I’m excited to welcome my first guest blogger to the site, Anne McKinnell. Anne is a talented photographer from Victoria, British Columbia. Not only does she shoot beautiful images, she’s got some great insight about being an emerging pro, which she shares here in this personal and introspective post. Check out Anne’s website and follow her on Twitter @annemckinnell
Losing Balance, by Anne McKinnell
I am a planner. When I go on a shoot I like to have a clear idea of what kind of shot I want to get and what I need to do to get it. When I go on a road trip I like to plan where I am going, what sights I want to see and what shots I want to get. And I plan enough time to allow for spontaneity.
Now I am planning a career switch. Coming from a business background, I have developed many business plans, communications and marketing plans, project plans, budgets, and the like. But the difference is that those always had a clearly defined target. I knew what I was trying to achieve and who the audience was before I started. Usually because I was contracted to do something specific, so some of those decisions were already made.
But now in the world of photography it all seems so much more wishy washy. I can take it in so many different directions, the decisions seem impossible. I’m not sure whether I should shoot what I love and let the rest fall into place or whether I should be creating a feasible business model.
So I am tackling this on a number of fronts. First I am following some great advice from Chase Jarvis, which is to start building an audience right away. I dived into social networking after resisting it for many years and discovered that I love Twitter! Twitter is helping me greatly with my second goal, learning. I no longer search for information on the internet, the information comes to me with high regard from photographers I admire. It makes it so much easier when three or four of my favorite photographers all tweet about the same excellent learning resource. The third tactic is, of course, planning. I am trying to come up with a variety of ideas to work on and looking at different business models for my future photography business.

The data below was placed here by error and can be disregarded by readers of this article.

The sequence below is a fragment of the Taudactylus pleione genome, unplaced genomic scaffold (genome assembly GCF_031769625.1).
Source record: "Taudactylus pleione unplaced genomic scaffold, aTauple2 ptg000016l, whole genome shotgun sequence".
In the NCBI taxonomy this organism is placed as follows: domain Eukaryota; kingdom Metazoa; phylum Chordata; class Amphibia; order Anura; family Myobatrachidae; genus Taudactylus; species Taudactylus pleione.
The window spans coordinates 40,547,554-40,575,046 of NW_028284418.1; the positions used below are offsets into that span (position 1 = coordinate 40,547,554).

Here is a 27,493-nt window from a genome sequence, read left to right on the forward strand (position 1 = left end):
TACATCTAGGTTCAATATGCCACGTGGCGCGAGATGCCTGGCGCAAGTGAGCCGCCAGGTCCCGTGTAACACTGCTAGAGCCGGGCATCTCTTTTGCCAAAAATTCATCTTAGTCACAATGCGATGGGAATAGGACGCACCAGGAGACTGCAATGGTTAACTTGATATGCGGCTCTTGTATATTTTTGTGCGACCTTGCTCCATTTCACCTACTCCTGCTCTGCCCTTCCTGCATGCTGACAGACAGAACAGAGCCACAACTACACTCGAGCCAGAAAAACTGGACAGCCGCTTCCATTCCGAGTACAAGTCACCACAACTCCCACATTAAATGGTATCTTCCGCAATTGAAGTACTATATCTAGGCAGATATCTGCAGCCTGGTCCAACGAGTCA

Now my goals are starting to get mixed up. In addition to learning photography and planning a business, I am planning how to learn by deciding on some live workshops, some online interactive courses, and some online seminars and podcasts. I am learning how to plan by reading some great information from Dan Bailey’s How to Become a Pro Photographer eBook and Dane Sander’s wonderful book Fast Track Photographer.
There are so many resources is it easy to get buried in all the reading and a couple of days ago I realized I had completely lost my balance. I had a photo assignment to complete for a club I belong to. This month’s assignment was architecture. So I went downtown to the Legislature for some interior shots which is a little different for me. I got myself into the rotunda and set up my camera for a shot with the camera tilted upwards. It was a bit of an awkward position. It was then that I realized to my horror that I forgot how to turn my LCD live preview on! I like to use my LCD for exactly these occasions when the camera is in too awkward of a position to look through the viewfinder. How could this possibly have happened? It didn’t take me long to figure out how to make the live preview come on, but just as quickly I found out I forgot how to change my auto-focus points.
Granted it is a relatively new camera. I bought it for a recent trip, used it for a month solid, and then for the past month I have been in front of my computer processing the shots and reading and social networking.
It was obvious at that point that I have been spending too much time in front of the computer learning and planning, planning how to learn and learning how to plan, tweeting and blogging, downloading and learning new software, and not enough time behind the camera.
Now I have a new plan to create: time management. I need to write down all of the tasks I need to complete in order to accomplish the career switch and assign a priority and time allotment to each of them:
- – learning
- – planning
- – social networking
- – writing
- – processing
- – shooting.
Should I spent a little time each day doing each thing? I don’t think that will give me enough time to focus deeply on any one thing. So maybe I’ll put shooting on the list twice and focus on one thing each day. Or do a little social networking every day and put shooting on the list 3 times a week.
I am still planning the details of that. But for now I am going to stop writing and go figure out how to set my auto-focus points.
[…] Losing Balance: A Guest Post by Anne McKinnell […]